What War On Women? Repealing Equal Pay Laws

Just in case you happen to be female, or happen to be married to one, or the son or daughter of one, or the father or uncle of one — you might find this Republican assault on women of interest.  It’s not all about sex either.  It’s also about income.  Buried beneath the hoopla of Wisconsin Governor Scott Walker signing the anti-abortion legislation this past week (Let’s Make Government Small Enough To Insert Into Every Woman’s Vagina?) was news about Walker signing into effect the repeal of the 2009 Equal Pay Enforcement Act. [AYV]

Corporate proponents of repeal had argued the law would encourage “frivolous lawsuits” from a “protected class” of people (that would be women) — however, in the two years the law was in effect there were NO lawsuits filed.  Zero. Zilch.  None.  So, why was repeal so important? What could justify it?  Well, maybe money is “more important to men?”  Huh? Someone is still thinking it’s 1960.  For reference, my calendar says it’s 2012.

In 1960 only 20% of mothers were in the work force.  As of 2010 70% of all children in the U.S. lived in households in which all the adults worked. [AmPro]   Two incomes are now the norm, and are two income families struggling to maintain middle class earnings doing better than the previous generation in the ’60s? No.

“…while those families certainly make more money than a one-income family did a generation ago, by the time they pay for the basics — an average home, a health insurance policy, a second car to get Mom to work, child care, and taxes — that family actually has less money left over at the end of the month to show for it. We tend to assume with two incomes you’re doubly secure. But if you count on every penny of both of those incomes, which most families today do, then you’re in big trouble if either income goes away. And obviously, if you have two people in the workforce, you have double the chance that someone will get laid off, or double the chance that someone could get too sick to work. When that happens, two-income families really get into trouble, and that’s how a lot of families quickly go bankrupt.”  [MJ]

So, we have working families working harder simply to stay afloat financially.  Money, then, is equally important no matter the source, be it the father’s or mother’s contribution.  As of 2010 the median household income in the U.S. was $50,046 annually.  [Census] We can safely assume that at least 70% of those families depended on at least two sources of income to sustain their status as a “median family.”

The notion that having the “little woman” enter the workforce in order to obtain income for “extras,” is as dated as capri pants and pill box hats.

Equally outdated is the idea that women lose money by leaving the workforce to concentrate on child raising:

“A 2007  study by the American Association of University Women found that college-educated women earn only 80 percent as much as similarly educated men a year after graduation. Part of that is attributable to differences in life choices and family circumstances, but not all. “After accounting for college major, occupation, industry, sector, hours worked, workplace flexibility, experience, educational attainment, enrollment status, GPA, institution selectivity, age, race/ethnicity, region, marital status, and number of children, a 5 percent difference in the earnings of male and female college graduates one year after graduation was still unexplained,” it said. After 10 years in the workforce, there’s an unexplained 12 percent gap.”  [TDB]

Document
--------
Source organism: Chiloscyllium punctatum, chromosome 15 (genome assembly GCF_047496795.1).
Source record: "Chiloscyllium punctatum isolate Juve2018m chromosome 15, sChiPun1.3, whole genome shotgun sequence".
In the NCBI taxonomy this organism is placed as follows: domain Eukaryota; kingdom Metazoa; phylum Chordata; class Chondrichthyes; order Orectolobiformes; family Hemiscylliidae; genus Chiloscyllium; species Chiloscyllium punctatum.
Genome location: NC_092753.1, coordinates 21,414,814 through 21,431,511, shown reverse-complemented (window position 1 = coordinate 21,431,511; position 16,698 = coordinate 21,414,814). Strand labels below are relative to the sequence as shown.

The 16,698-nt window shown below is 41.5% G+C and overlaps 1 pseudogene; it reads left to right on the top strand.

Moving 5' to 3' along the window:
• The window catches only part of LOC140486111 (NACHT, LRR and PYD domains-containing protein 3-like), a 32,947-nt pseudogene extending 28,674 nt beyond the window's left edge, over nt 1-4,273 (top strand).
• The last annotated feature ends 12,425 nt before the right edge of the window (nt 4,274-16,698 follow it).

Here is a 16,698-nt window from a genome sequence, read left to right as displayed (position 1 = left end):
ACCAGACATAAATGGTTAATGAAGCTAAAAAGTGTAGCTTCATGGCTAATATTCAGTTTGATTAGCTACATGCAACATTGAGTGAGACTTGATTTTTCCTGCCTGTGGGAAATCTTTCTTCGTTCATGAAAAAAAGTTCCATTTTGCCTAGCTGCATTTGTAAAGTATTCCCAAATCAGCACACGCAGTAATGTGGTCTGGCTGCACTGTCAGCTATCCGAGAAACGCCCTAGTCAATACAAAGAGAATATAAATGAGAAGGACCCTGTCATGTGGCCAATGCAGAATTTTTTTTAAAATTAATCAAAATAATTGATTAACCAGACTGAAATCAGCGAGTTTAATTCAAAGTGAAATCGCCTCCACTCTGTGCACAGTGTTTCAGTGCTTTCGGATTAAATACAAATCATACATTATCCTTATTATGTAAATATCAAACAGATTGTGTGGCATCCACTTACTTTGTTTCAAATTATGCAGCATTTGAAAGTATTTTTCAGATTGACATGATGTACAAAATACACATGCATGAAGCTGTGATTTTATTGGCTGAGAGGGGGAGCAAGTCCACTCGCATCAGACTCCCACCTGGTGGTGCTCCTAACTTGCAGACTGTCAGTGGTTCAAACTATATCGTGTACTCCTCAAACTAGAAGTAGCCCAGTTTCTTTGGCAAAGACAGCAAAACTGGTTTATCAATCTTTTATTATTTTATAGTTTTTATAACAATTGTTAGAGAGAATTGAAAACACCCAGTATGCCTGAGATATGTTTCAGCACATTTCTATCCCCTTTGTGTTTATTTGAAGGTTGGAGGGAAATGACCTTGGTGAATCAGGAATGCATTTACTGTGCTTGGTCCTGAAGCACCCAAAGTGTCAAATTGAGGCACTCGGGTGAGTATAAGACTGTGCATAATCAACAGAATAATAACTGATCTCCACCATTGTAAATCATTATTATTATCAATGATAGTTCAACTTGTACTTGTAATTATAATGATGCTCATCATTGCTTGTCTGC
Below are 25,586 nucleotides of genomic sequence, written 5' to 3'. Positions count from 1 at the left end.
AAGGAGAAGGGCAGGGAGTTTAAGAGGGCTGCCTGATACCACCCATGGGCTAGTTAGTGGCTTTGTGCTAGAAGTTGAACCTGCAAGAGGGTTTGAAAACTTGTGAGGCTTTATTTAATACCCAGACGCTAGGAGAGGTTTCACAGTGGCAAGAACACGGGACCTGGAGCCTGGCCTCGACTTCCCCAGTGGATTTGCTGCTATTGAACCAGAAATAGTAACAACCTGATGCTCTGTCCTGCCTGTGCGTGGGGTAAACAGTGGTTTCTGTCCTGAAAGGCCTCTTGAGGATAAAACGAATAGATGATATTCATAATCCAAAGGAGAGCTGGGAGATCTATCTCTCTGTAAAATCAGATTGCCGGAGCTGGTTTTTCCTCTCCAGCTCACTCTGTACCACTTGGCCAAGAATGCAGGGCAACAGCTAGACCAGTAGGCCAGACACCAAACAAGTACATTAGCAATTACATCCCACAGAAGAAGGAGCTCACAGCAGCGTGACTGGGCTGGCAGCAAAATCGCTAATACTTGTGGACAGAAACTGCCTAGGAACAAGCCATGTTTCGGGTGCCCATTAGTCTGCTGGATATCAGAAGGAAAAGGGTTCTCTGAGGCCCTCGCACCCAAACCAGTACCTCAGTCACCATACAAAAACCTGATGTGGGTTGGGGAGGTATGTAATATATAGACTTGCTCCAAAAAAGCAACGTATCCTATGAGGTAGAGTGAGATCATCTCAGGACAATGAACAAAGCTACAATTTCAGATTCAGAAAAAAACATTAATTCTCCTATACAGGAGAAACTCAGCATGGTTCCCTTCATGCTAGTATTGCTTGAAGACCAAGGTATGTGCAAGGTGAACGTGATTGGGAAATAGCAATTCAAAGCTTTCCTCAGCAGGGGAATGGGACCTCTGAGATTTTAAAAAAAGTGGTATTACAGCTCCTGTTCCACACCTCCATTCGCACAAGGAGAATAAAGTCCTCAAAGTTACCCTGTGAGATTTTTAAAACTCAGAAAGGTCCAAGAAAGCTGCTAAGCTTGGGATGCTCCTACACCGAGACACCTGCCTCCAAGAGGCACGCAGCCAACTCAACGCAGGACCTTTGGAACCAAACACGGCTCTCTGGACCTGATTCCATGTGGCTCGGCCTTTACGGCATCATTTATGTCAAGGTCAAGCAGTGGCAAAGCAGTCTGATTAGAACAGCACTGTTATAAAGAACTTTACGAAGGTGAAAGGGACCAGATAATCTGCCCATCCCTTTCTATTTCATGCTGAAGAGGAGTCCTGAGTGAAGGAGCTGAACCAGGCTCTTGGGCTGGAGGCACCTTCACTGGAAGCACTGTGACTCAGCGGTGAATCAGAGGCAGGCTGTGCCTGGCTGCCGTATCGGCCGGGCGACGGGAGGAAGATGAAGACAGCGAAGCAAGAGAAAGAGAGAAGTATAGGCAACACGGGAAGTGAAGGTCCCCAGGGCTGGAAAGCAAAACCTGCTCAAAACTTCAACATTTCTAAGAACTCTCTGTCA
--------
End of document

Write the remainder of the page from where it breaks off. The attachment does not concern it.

Again, the “time off” argument might have had some validity in the age of Pill Box Hats, but it’s not a valid contention today — the calendar on the bulletin board still says 2012.  We could venture to explain that gap — women aren’t paid as much as men for the same work.

While corporations may very much want to repeal anything that might potentially affect their profitability (women’s pay, minimum wages, etc.) the hard reality of the 21st century is that two income families are the norm, and most families are one sick child or one pink slip away from serious financial difficulties.

Repealing an equal pay protection act isn’t just another assault on women, it’s an attack on entire families.  Someone might also want to remind these Republican legislators and governors that Hazel and the Donna Reed Show aren’t on the television schedule anymore.

Extra Credit Reading Assignments: “The Three Faces of Work Family Conflict,” Center for American Progress, January 2010.   “Wisconsin’s Repeal of Equal Pay Rights,” The Daily Beast, April 2012.   “Dual Income Parents,” Women and Work,  March 2010.   “Single Income Families account for 7% of the total,” Population Reference Bureau,  March 2003.   “Scott Walker Repeals Equal Pay Act, Amplify Your Voice, April 2012. “Walker Overturns Law to Prevent Pay Discrimination,” Think Progress, April 2012.

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Filed under 2012 election, conservatism, Economy, employment, equal pay, family issues, income inequality, Women's Issues, Womens' Rights

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